5 Steps a CHRO Needs to Take to Manage a Remote Workforce

December 4, 2018

5 Steps a CHRO Needs to Take to Manage a Remote Workforce

A hallmark of today’s changing business landscape is the rise of the remote workforce. Companies are warming to this trend because it reduces real estate expense and increases productivity and loyalty when workers can spend time working rather than commuting.  It eases the emotional conflict between families and work responsibilities.  

Leaders need to clearly communicate what working remotely means in their companies.  Every company may have a slightly different approach based on culture, interaction with other parts of the business, and the expectations of the customer base.  That said, there are some key actions and policies executives can put in place to have a positive impact.  

1. Communicate often. Leaders are learning how important it is to bridge the communication and affiliation gap among people who are never together. Today’s leaders and managers need to deploy a distinct type and cadence  of communications 

“Almost all leaders manage some team members who work remotely.  This requires stronger communication skills and the need to reach out more regularly,” explains Gail Meneley, principal and co-founder of Shields Meneley Partners, a career-transition and leadership-coaching firm. “Leaders must be proactive and use all types of communications—videoconferencing, texting, tweets, and emails, as well as utilize collaborative online platforms.”

2. Build a sense of team.  Although many people enjoy working independently, it can be difficult when you don’t have a thought partner to help solve problems.  A leader who practices proactive communication and checks in regularly increases motivation and promotes a feeling that “we are all in this together.”  Although working alone makes many people feel more productive, it can also create stress and a feeling of isolation because they are out of the day-to-day communication loop in the office.     

“Loneliness is a huge problem among remote workers and the lack of in-office face time might also lead to higher anxiety around job security,” according to FastCompany. “It’s a little harder to notice when someone might be going through a difficult time…you have to go above and beyond to make sure they’re happy at work.”

One way to create a sense of team is for managers to hold regular video calls so everyone can see each other and discuss any number of topics.  Project updates are part of it, but encouraging “watercooler” banter is, too. This helps build friendships and professional relationships that develop when you are sharing an office.  Not surprisingly, 87 percent of remote employees feel more connected when this technology is used.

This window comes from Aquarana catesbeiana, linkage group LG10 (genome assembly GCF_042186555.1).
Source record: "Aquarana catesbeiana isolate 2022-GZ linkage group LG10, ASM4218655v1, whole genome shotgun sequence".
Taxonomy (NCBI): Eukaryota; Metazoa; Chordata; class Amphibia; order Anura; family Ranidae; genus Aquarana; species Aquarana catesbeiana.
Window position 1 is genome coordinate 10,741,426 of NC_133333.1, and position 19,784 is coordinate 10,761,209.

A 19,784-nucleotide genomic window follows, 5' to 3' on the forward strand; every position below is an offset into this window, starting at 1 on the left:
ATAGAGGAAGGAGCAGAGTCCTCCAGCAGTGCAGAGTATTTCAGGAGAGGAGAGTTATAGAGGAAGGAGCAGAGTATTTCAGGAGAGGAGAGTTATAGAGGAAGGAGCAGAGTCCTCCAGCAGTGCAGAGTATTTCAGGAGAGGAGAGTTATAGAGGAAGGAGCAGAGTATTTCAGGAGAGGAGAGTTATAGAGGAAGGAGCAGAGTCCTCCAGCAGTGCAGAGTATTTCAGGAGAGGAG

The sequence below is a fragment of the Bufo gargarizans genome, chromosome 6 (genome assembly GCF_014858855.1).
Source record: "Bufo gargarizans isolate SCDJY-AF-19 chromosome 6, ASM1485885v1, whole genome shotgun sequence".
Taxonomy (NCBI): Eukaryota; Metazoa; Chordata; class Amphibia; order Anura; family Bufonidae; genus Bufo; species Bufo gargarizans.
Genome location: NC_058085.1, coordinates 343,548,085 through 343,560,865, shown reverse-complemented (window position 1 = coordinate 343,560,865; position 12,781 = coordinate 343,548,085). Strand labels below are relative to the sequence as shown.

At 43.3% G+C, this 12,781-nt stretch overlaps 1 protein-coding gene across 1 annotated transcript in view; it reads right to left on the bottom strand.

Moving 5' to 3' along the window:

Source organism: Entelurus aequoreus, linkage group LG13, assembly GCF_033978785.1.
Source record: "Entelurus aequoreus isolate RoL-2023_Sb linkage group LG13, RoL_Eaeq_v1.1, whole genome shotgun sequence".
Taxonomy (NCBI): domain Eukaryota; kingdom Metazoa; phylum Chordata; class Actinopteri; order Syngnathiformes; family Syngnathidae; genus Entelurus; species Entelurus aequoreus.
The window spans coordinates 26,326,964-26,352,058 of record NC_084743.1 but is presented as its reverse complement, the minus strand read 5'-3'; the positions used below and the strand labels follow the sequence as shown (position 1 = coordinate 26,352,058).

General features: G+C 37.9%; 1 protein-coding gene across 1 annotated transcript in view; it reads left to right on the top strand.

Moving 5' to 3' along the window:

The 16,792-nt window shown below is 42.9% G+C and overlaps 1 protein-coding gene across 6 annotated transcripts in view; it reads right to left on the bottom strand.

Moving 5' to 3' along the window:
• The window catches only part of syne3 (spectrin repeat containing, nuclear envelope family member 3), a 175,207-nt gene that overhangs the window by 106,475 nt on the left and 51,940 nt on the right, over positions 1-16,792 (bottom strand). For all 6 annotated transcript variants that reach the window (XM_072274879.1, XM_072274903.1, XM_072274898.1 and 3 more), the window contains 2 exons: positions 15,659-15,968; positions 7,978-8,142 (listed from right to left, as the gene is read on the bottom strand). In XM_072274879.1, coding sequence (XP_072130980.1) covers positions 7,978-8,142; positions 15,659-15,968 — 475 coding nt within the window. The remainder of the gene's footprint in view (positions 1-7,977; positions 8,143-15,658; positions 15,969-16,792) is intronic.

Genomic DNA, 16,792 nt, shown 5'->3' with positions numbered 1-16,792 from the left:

Establishing a policy about communication response times is also beneficial to keeping your remote workers connected with your in-office workers. Everyone must be held accountable for supporting other members of the team when it comes to goals and deadlines.  

3. Goal-setting is a must. In-office employees typically know what is expected of them.  The same should be true of  remote workers. That means every employee, regardless of location, needs to know exactly what is expected  in the short and long term.   Executives need to develop tools that measure success and anticipate challenges for all employees.  

“Successful leaders of remote teams have learned how important it is to create a culture of mutual trust and transparency,” explains Meneley, “and to measure and observe individual and team performance in real time to prevent projects from going off the tracks.”

4. Explain company policies. Managers of remote staff should ensure that all employees adhere to the same rules including  social media, confidentiality, decorum, formality, and other business behaviors.    

5. Invest in office supplies. Today’s CEOs and CHROs can expect to save money on office space, but they still need to invest in technology and other tools and supplies that are necessary to perform a given job.   While executives are not be expected to manage the supply closets of remote workers, a workaround could include providing a stipend to  employees to make sure they have the tools they need to execute their jobs. 

The great news is that two-thirds of managers surveyed report increased productivity.  Remote team members are also enthusiastic because they say they get more done in less time. 

“If you have not yet confirmed policies that pertain to how remote employees will be supported,  put a committed team together to create a blueprint to help you attract and retain high performers,” says Meneley. “The war for talent is real.  Make your company an employer of choice.” 

The Authors: 

Marc Raybin is president of Cardinal Communications Strategies.